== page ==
The depressive cucks and glib libs who constantly harp on the doom-and-gloom (or baseless enthusiasm) about how "demography is destiny" will be pleasantly surprised by Trump's performance in a number of major demographic groups. (All Bush data from the General Social Survey, using most recent year after the election.)
George W. Bush got in the high 50s with whites, and the USC poll shows Trump already there. Bush got in the low 40s with Hispanics, and Trump is already there too. Among blacks, Bush got about 10%, and although Trump is currently around 5%, he was around 15% for an entire month recently. He does well in the Emerson polls with blacks, so I take the 15% to be the ceiling he'll reach.
In any event, the non-white electorate this year will be more Hispanic and less black than it was in 2000 and '04, so we'll do better than Bush did overall.
Bush only got 48% of voters 65+ in '00, and 53% of them in '04. Trump is currently at 55% and surging -- hammering home the word "Watergate" is working wonders to remind older voters just how corrupt, ungovernable, and shameful a hypothetical Clinton White House would be. Since the electorate skews older, this group matters most -- Bush himself actually won the popular vote in '04 because he improved his numbers with old people by 5 points.
Among 35-64 year-olds, Bush got in the mid-50s both times, while Trump is topping out in the high 40s, maybe low 50s if enough cucks switch from Johnson. This is the only age group that he may not do as well as Bush with, because the helicopter parents are concerned with their children rather than the broader community and nation, and Trump hasn't been pushing "family values" at all. He's still winning this group, just not by as much as Bush did.
Among 18-34 year-olds, Bush got around 47% each time. Trump is currently in the mid-40s and steadily rising, so he'll probably do as well in the young group.
Given how much older this electorate will be than before, and how much greater he's doing with the older groups, Trump is easily going to do better than Bush.
Bush got in the high 40s with women both times, while Trump is in the low 40s and steadily rising. He could get to where Bush was, but I'm thinking in the mid-40s is looking more realistic. However, the would-be First Female President is not getting as much of the womens vote as Gore or Kerry did -- they got in the high 40s, while Crooked Hillary is at 48% and falling. The third party vote among women will be much greater this time.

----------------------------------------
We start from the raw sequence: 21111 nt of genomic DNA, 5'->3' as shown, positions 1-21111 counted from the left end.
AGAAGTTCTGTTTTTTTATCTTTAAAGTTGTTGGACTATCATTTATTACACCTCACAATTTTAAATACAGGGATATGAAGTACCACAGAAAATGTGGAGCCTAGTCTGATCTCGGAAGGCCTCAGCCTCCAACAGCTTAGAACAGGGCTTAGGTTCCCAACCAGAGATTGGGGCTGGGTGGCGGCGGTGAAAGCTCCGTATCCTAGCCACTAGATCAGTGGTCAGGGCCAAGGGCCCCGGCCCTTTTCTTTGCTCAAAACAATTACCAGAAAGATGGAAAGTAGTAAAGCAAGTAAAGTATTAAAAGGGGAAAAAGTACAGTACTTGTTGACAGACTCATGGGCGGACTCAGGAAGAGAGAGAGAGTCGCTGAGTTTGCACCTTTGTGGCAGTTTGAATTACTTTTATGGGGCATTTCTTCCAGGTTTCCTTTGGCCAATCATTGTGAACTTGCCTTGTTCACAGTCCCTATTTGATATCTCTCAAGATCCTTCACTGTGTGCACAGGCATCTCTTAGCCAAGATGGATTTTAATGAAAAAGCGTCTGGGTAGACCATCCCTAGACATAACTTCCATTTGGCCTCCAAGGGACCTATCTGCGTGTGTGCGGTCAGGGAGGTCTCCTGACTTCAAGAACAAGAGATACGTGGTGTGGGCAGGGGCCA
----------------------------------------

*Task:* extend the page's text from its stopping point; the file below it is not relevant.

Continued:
Among men, Bush got 55% both times, and that's right where Trump is. Perhaps he could go up another point or two, but his ceiling has consistently been 55-56%. Gore only got 38% of men, which is where Hillary is now -- and her long-term ceiling is 40%. Kerry did even better at 43%, and he still lost.
This is by far the biggest shift since the Bush wins. He got in the low 50s with people who had a H.S. degree or less, whereas Trump is going to end up at least 5 points higher.
For those with some college, Bush got 54% in '00 and 51% in '04, and Trump will get 51% as well.
For college degree-holders, Bush got around 50% both times, and the Democrats a few points lower, with not much third party support. Now, Hillary is getting 50%, with Trump's ceiling at 40%. That assumes 10% of the college-educated will vote third party, and I don't see that happening. So Trump could end up getting into the mid-40s, though still losing this group.
The demographics that are relevant for the national popular vote are age and sex, which don't vary so much across the states. Trump is doing much better than Bush on both of these dimensions.
The relevance of race varies a lot by state, although here too Trump is poised to do as well or slightly better than Bush.
Education also varies in importance a lot by state, since some metro areas attract most of the college grads, while other entire states are not so heavily burdened with credentialist strivers. This is what makes Colorado the hardest to get for a Republican among the white Mountain states (excluding NM), or the West Coast, or the ACELA corridor along the East Coast.
Not as much of a problem in the Rust Belt, however, which is where the blue states that Trump is actually fighting for are located. Losing the post-grad vote will not deprive him of Michigan, although it would Massachusetts.
The Rust Belt also tends toward the whiter side and the older side (younger people leave in search of greener pastures, and there's not enough of a local boom to attract replacements from outside).
So not only is Trump going to do better in the popular vote, he's going to do better in the Electoral College than the last Republican President. No one can look at the numbers, and the geography, and conclude that Trump will do worse than Bush. And Bush won, so Trump will win -- even more big-league.